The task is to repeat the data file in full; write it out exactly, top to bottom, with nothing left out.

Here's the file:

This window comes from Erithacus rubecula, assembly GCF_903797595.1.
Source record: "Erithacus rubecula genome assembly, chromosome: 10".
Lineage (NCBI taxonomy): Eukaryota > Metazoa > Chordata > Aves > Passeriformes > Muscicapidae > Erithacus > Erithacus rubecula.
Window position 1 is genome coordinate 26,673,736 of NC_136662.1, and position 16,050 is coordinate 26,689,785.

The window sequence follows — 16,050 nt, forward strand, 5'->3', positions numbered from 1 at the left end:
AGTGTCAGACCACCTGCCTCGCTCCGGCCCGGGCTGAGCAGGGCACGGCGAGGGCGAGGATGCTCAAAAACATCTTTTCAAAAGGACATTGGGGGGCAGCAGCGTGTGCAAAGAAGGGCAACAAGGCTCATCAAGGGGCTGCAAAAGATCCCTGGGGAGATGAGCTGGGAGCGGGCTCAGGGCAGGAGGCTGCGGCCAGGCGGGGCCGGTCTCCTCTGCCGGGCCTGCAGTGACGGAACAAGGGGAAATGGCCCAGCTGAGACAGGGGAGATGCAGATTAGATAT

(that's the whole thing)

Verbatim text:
This window comes from Erithacus rubecula, assembly GCF_903797595.1.
Source record: "Erithacus rubecula genome assembly, chromosome: 10".
Lineage (NCBI taxonomy): Eukaryota > Metazoa > Chordata > Aves > Passeriformes > Muscicapidae > Erithacus > Erithacus rubecula.
Window position 1 is genome coordinate 26,673,736 of NC_136662.1, and position 16,050 is coordinate 26,689,785.

The window sequence follows — 16,050 nt, forward strand, 5'->3', positions numbered from 1 at the left end:
AGTGTCAGACCACCTGCCTCGCTCCGGCCCGGGCTGAGCAGGGCACGGCGAGGGCGAGGATGCTCAAAAACATCTTTTCAAAAGGACATTGGGGGGCAGCAGCGTGTGCAAAGAAGGGCAACAAGGCTCATCAAGGGGCTGCAAAAGATCCCTGGGGAGATGAGCTGGGAGCGGGCTCAGGGCAGGAGGCTGCGGCCAGGCGGGGCCGGTCTCCTCTGCCGGGCCTGCAGTGACGGAACAAGGGGAAATGGCCCAGCTGAGACAGGGGAGATGCAGATTAGATAT